The recent TPU review shows the T30 significantly outperforming the Noctua (3cfm more airflow for 1dBA more noise) at 1000rpm.
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#22
Chrispy_
I mean, it's a good fan but I think if anyone was waiting on the black version, most people would have gone for other options long ago:
  • The Phanteks T30 is better and slightly cheaper, with the caveat being that you need extra space for the 30mm depth.
  • The Nidec/Scythe/Darkside) Gentle Typhoon has always been a very strong contender for half the cost of the A12x25, and they're all black.
  • The Arctic P12 is a ridiculously good fan for $10 that is also all black. It's compared by multiple reviews in noise-normalised and rpm-normalised testing to be an equal to the A12x25 in all but PWM motor noise at very low speeds - speeds I would consider to be below the average noise floor in a typical domestic environment anyway.
The only fan you shouldn't consider as an alternative to the A12x25 Chromax is the Thermaltake Toughfan T12 which is a good fan, priced and performs almost identically to the A12x25 because it's a complete rip-off and IP theft; In an interview with Niels Broekhuijsen of THG, Noctua said that they could litigate but it would be pointless because IP infringement lawsuits against Chinese companies are just a waste of funding and Noctua would rather spend that on R&D. Yet another reason to boycott Thermaltake, those thieving scumbags!
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#23
Dredi
ValantarThe recent TPU review shows the T30 significantly outperforming the Noctua (3cfm more airflow for 1dBA more noise) at 1000rpm.
Bullshit. As I posted in the relevant thead, the ”noise normalized” results are calculated incorrectly.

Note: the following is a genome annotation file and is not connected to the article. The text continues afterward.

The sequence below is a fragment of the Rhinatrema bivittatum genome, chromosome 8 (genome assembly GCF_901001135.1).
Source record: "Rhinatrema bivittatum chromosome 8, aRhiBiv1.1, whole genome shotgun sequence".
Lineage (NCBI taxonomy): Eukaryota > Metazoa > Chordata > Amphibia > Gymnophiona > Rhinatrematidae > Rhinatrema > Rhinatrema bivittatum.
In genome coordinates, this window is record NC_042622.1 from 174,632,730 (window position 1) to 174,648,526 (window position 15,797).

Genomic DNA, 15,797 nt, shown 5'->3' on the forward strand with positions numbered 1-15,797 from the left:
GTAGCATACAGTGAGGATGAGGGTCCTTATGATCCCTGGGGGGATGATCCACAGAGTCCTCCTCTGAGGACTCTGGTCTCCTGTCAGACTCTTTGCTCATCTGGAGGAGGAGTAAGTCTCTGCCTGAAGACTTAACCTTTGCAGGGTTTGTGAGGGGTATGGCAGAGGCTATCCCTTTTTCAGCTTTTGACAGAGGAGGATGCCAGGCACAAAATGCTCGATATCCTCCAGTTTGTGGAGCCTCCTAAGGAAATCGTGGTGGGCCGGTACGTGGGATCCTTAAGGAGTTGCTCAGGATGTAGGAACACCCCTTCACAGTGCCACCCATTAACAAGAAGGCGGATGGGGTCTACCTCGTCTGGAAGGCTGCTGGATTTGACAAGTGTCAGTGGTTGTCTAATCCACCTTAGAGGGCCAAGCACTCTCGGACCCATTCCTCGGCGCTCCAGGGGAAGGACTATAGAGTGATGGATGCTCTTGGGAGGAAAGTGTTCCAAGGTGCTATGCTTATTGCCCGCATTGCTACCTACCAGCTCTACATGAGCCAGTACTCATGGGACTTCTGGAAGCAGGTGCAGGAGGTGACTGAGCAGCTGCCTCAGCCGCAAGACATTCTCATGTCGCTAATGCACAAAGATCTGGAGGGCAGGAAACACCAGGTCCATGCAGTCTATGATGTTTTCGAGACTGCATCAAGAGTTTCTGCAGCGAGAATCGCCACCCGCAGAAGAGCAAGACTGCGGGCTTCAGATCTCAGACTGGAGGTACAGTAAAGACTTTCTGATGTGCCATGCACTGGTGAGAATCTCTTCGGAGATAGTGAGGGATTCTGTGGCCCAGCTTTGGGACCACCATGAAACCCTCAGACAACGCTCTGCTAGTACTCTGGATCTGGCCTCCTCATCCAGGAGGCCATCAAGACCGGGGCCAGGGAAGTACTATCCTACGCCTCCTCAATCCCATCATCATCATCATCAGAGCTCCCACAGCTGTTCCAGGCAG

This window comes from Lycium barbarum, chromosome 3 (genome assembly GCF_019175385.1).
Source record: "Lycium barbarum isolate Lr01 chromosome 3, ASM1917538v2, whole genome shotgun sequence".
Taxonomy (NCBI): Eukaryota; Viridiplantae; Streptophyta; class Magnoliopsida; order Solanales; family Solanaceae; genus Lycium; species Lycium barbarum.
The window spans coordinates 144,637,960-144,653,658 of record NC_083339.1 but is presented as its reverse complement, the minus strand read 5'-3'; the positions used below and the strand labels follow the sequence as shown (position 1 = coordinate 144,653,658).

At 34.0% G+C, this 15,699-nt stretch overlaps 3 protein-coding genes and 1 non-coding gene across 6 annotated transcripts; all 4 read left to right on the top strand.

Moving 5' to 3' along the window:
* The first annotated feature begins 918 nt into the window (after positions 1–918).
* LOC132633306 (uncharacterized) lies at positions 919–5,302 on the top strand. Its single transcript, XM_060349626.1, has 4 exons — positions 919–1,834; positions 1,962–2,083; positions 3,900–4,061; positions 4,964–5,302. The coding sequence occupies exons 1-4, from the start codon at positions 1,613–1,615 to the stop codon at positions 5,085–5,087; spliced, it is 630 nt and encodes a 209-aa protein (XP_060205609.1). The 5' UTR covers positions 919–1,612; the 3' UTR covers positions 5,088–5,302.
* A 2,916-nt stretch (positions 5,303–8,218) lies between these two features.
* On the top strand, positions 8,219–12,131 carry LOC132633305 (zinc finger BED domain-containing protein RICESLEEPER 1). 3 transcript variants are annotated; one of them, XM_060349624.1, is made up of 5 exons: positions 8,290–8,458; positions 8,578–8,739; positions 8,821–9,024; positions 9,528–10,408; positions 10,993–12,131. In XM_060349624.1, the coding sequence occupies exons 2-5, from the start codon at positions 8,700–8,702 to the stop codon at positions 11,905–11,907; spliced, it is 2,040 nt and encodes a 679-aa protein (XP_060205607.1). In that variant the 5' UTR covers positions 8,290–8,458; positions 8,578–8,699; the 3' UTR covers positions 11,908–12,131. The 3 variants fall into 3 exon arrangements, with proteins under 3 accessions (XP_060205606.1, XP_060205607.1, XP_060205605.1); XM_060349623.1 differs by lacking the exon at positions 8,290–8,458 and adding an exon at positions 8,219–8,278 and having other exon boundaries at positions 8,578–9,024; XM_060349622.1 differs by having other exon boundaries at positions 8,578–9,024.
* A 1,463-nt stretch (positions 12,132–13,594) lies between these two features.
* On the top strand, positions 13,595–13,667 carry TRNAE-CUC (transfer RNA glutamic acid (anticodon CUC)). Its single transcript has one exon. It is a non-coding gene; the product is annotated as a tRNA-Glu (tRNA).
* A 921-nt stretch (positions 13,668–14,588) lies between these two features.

If we try to look at the data as @VSG measured them, and not fuck up the analysis of said measurements, it is clear that the T30 is better only at high noise levels.
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#24
venturi
DrediYou run yours always at above 1500rpm?
most of the time mine run between 600-1100 rpm, I use 4x for the dual xeons. The motherboard controls it based on temps. Idle about 22C, load about 41C for the dual Xeons. Its a TT SFF build, so I'm very keen on quiet pc and cool temps. Dual 3090FE RTX cards usually run low 30 Cs and go as high as 68C.

as for comparative performance, apples to apples, exact build to exact build, the T30s provide about 2C better cooling for Xeons at same RPM range. I'm probably one of the few folks that that can do a direct comparison on a dense build.

Noctua prior build picture included
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#25
Valantar
DrediBullshit. As I posted in the relevant thead, the ”noise normalized” results are calculated incorrectly.
If we try to look at the data as @VSG measured them, and not fuck up the analysis of said measurements, it is clear that the T30 is better only at high noise levels.
I'm not looking at noise normalized results, I'm looking at airflow and noise results at fixed fan speeds. At 1000rpm, the T30 is listed at 26CFM vs. 24.2CFM for the NF-A12x25 (I mistakenly looked at the airflow number for the NF-F12 in my previous post, but the difference isn't that huge), while the noise measurements at that speed are 30.6dBA vs. 29.1dBA. Now, this doesn't tell us anything at all about the sound signature, which is very significant, but those numbers still show that the T30 delivers noticeably more airflow at the same speed for an unnoticeable increase in noise. It's not a massive difference, but it's clearly there. As for your graph, that's a rather problematic presentation as it relies on unaligned data points that don't correspond with any of the axes - if I didn't know those data points were based on RPM, it would look like you had picked four entirely random measurement points. For a full comparison, we clearly need more data points - 100rpm intervals, for example. But it's still safe to say that the T30 delivers more airflow at 1000rpm for slightly (and not likely to be noticeably) more noise, while the NF-A12x25 still clearly wins out below 1000rpm. IMO, either fan will likely be fantastic - and I completely agree with @Chrispy_'s summary above. There are several good options out there.